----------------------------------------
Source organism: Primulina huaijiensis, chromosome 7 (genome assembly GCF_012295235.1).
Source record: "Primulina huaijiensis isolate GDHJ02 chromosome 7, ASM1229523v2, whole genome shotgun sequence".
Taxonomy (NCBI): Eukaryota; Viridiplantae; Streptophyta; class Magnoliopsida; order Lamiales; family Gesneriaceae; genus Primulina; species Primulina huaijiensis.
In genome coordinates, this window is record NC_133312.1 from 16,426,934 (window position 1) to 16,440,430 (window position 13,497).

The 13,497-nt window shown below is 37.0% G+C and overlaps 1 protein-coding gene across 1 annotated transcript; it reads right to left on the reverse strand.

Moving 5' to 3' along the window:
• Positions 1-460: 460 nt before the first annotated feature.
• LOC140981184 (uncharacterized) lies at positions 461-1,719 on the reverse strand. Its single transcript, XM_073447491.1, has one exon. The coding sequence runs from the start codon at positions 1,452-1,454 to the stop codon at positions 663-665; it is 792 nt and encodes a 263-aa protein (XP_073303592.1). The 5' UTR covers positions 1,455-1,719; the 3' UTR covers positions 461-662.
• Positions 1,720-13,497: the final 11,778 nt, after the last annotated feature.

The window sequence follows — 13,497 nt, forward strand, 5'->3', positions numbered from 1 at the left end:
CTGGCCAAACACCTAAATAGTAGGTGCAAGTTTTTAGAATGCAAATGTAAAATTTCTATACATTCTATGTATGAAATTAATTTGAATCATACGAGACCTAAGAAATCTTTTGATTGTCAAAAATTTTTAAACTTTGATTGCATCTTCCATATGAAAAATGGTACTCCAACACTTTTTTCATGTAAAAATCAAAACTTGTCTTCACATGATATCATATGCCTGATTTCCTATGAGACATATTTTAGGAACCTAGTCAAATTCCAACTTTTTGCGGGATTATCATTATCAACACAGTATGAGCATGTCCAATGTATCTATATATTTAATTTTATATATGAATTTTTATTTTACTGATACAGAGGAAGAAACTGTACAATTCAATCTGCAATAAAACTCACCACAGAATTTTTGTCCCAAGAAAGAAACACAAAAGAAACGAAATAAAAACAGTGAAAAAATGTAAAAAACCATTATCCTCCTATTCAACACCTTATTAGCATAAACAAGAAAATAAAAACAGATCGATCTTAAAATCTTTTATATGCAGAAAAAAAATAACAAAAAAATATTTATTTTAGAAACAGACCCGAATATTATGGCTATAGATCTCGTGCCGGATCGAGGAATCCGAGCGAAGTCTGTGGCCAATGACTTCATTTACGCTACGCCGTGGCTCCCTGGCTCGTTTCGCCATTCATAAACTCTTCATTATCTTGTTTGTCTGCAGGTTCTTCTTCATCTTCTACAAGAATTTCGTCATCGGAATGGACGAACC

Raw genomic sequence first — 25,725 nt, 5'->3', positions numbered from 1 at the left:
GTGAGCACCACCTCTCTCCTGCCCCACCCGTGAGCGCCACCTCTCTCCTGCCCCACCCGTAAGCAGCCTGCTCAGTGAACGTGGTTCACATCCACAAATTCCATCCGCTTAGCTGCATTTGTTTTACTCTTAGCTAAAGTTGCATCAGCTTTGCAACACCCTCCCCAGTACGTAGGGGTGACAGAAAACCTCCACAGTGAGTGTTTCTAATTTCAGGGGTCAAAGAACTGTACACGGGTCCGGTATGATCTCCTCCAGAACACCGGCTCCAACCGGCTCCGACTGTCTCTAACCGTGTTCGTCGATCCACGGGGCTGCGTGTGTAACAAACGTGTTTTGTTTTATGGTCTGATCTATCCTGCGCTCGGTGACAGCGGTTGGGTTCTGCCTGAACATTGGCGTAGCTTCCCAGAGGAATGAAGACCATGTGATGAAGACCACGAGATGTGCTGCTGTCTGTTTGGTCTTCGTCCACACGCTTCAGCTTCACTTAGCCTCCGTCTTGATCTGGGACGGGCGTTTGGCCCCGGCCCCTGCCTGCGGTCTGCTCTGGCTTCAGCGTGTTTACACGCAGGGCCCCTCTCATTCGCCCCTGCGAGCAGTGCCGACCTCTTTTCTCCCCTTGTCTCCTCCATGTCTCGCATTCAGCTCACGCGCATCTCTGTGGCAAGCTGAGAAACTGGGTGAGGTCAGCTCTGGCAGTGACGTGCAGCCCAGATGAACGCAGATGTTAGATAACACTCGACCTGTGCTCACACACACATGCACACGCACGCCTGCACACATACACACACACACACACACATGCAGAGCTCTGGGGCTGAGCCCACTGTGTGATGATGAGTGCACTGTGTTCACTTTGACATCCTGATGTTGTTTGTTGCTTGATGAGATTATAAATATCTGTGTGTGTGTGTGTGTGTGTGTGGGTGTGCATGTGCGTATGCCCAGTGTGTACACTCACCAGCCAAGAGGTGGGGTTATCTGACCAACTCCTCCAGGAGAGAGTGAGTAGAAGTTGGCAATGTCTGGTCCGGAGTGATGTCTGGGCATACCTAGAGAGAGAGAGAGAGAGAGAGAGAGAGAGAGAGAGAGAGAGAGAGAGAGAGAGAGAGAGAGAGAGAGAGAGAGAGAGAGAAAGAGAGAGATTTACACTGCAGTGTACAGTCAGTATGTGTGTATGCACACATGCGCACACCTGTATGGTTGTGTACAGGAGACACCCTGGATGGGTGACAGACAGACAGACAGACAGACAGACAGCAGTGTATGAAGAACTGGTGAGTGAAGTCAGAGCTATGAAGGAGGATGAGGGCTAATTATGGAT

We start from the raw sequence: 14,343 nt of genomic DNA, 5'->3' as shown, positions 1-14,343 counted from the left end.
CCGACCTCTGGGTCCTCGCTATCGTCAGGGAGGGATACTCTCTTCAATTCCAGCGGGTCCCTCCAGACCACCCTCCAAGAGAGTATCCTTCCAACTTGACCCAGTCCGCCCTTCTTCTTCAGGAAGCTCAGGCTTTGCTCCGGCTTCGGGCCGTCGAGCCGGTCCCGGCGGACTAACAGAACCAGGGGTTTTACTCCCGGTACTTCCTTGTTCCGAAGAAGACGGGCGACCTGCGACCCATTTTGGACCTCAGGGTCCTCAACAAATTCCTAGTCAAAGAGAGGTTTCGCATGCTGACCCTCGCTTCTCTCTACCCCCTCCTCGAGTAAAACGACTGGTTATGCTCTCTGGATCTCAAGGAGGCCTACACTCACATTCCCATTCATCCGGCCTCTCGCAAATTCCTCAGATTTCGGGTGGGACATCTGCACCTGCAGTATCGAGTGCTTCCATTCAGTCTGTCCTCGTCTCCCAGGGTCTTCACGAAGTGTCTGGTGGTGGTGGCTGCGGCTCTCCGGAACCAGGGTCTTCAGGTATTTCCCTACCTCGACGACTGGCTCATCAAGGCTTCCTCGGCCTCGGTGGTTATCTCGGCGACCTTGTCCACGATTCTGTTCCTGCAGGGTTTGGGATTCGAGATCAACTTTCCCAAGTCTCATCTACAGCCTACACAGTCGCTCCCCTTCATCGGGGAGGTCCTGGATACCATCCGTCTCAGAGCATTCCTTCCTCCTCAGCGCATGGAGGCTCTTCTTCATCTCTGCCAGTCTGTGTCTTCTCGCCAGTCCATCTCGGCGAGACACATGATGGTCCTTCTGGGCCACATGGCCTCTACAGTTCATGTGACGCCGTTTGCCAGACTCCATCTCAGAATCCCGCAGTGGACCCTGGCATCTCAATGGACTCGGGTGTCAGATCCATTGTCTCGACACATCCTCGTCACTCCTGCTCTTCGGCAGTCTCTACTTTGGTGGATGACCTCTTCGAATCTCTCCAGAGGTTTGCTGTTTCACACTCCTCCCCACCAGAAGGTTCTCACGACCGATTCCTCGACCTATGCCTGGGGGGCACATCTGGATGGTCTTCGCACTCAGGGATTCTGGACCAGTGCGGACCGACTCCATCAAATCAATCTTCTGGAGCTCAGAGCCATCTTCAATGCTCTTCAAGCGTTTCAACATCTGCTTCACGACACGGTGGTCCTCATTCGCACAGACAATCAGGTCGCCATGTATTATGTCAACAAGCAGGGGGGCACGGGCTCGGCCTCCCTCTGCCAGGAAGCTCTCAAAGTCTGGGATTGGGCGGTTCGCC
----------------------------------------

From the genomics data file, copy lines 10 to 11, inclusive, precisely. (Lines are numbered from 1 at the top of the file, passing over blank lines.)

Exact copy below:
The window sequence follows — 13,497 nt, forward strand, 5'->3', positions numbered from 1 at the left end:
CTGGCCAAACACCTAAATAGTAGGTGCAAGTTTTTAGAATGCAAATGTAAAATTTCTATACATTCTATGTATGAAATTAATTTGAATCATACGAGACCTAAGAAATCTTTTGATTGTCAAAAATTTTTAAACTTTGATTGCATCTTCCATATGAAAAATGGTACTCCAACACTTTTTTCATGTAAAAATCAAAACTTGTCTTCACATGATATCATATGCCTGATTTCCTATGAGACATATTTTAGGAACCTAGTCAAATTCCAACTTTTTGCGGGATTATCATTATCAACACAGTATGAGCATGTCCAATGTATCTATATATTTAATTTTATATATGAATTTTTATTTTACTGATACAGAGGAAGAAACTGTACAATTCAATCTGCAATAAAACTCACCACAGAATTTTTGTCCCAAGAAAGAAACACAAAAGAAACGAAATAAAAACAGTGAAAAAATGTAAAAAACCATTATCCTCCTATTCAACACCTTATTAGCATAAACAAGAAAATAAAAACAGATCGATCTTAAAATCTTTTATATGCAGAAAAAAAATAACAAAAAAATATTTATTTTAGAAACAGACCCGAATATTATGGCTATAGATCTCGTGCCGGATCGAGGAATCCGAGCGAAGTCTGTGGCCAATGACTTCATTTACGCTACGCCGTGGCTCCCTGGCTCGTTTCGCCATTCATAAACTCTTCATTATCTTGTTTGTCTGCAGGTTCTTCTTCATCTTCTACAAGAATTTCGTCATCGGAATGGACGAACC